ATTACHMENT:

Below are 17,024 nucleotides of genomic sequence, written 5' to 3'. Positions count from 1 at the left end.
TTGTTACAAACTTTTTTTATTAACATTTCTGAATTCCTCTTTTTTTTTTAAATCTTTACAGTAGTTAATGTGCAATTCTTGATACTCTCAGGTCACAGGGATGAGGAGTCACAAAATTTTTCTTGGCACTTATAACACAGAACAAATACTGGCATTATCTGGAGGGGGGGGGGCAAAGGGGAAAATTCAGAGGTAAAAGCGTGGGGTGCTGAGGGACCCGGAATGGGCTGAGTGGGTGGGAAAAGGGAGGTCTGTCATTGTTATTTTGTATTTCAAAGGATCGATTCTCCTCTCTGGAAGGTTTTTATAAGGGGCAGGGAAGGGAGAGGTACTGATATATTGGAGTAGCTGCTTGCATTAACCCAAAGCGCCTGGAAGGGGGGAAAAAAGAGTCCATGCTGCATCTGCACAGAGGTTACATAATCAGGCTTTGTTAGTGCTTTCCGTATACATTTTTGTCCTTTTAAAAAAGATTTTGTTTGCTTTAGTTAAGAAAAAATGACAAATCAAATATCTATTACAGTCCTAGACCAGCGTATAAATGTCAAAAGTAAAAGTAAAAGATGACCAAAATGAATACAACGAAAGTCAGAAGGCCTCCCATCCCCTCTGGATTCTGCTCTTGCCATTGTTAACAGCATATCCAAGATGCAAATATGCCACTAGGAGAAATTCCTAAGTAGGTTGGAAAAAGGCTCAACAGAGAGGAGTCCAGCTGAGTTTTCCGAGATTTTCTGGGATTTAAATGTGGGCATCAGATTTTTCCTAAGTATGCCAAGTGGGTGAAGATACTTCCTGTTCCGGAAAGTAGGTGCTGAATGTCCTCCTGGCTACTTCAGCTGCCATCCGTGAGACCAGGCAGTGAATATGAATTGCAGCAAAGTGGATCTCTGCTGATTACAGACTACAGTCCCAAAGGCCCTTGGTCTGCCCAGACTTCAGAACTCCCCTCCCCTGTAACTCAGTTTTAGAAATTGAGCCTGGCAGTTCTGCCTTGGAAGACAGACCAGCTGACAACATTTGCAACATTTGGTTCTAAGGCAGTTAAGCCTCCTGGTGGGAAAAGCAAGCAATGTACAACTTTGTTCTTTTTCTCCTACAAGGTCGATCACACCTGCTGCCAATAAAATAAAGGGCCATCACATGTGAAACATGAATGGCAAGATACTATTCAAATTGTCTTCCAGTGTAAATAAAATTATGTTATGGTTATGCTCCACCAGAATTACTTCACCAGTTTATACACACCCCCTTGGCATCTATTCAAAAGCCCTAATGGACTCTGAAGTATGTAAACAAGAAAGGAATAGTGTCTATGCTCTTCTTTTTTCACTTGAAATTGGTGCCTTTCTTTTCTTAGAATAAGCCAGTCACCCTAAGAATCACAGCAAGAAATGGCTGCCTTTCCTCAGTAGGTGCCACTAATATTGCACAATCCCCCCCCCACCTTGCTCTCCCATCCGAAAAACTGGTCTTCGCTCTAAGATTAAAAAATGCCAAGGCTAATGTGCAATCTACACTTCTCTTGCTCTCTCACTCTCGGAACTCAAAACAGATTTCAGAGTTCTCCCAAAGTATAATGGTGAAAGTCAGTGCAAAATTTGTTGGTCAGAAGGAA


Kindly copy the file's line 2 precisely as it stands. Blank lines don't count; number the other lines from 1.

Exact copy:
TTGTTACAAACTTTTTTTATTAACATTTCTGAATTCCTCTTTTTTTTTTAAATCTTTACAGTAGTTAATGTGCAATTCTTGATACTCTCAGGTCACAGGGATGAGGAGTCACAAAATTTTTCTTGGCACTTATAACACAGAACAAATACTGGCATTATCTGGAGGGGGGGGGGCAAAGGGGAAAATTCAGAGGTAAAAGCGTGGGGTGCTGAGGGACCCGGAATGGGCTGAGTGGGTGGGAAAAGGGAGGTCTGTCATTGTTATTTTGTATTTCAAAGGATCGATTCTCCTCTCTGGAAGGTTTTTATAAGGGGCAGGGAAGGGAGAGGTACTGATATATTGGAGTAGCTGCTTGCATTAACCCAAAGCGCCTGGAAGGGGGGAAAAAAGAGTCCATGCTGCATCTGCACAGAGGTTACATAATCAGGCTTTGTTAGTGCTTTCCGTATACATTTTTGTCCTTTTAAAAAAGATTTTGTTTGCTTTAGTTAAGAAAAAATGACAAATCAAATATCTATTACAGTCCTAGACCAGCGTATAAATGTCAAAAGTAAAAGTAAAAGATGACCAAAATGAATACAACGAAAGTCAGAAGGCCTCCCATCCCCTCTGGATTCTGCTCTTGCCATTGTTAACAGCATATCCAAGATGCAAATATGCCACTAGGAGAAATTCCTAAGTAGGTTGGAAAAAGGCTCAACAGAGAGGAGTCCAGCTGAGTTTTCCGAGATTTTCTGGGATTTAAATGTGGGCATCAGATTTTTCCTAAGTATGCCAAGTGGGTGAAGATACTTCCTGTTCCGGAAAGTAGGTGCTGAATGTCCTCCTGGCTACTTCAGCTGCCATCCGTGAGACCAGGCAGTGAATATGAATTGCAGCAAAGTGGATCTCTGCTGATTACAGACTACAGTCCCAAAGGCCCTTGGTCTGCCCAGACTTCAGAACTCCCCTCCCCTGTAACTCAGTTTTAGAAATTGAGCCTGGCAGTTCTGCCTTGGAAGACAGACCAGCTGACAACATTTGCAACATTTGGTTCTAAGGCAGTTAAGCCTCCTGGTGGGAAAAGCAAGCAATGTACAACTTTGTTCTTTTTCTCCTACAAGGTCGATCACACCTGCTGCCAATAAAATAAAGGGCCATCACATGTGAAACATGAATGGCAAGATACTATTCAAATTGTCTTCCAGTGTAAATAAAATTATGTTATGGTTATGCTCCACCAGAATTACTTCACCAGTTTATACACACCCCCTTGGCATCTATTCAAAAGCCCTAATGGACTCTGAAGTATGTAAACAAGAAAGGAATAGTGTCTATGCTCTTCTTTTTTCACTTGAAATTGGTGCCTTTCTTTTCTTAGAATAAGCCAGTCACCCTAAGAATCACAGCAAGAAATGGCTGCCTTTCCTCAGTAGGTGCCACTAATATTGCACAATCCCCCCCCCACCTTGCTCTCCCATCCGAAAAACTGGTCTTCGCTCTAAGATTAAAAAATGCCAAGGCTAATGTGCAATCTACACTTCTCTTGCTCTCTCACTCTCGGAACTCAAAACAGATTTCAGAGTTCTCCCAAAGTATAATGGTGAAAGTCAGTGCAAAATTTGTTGGTCAGAAGGAA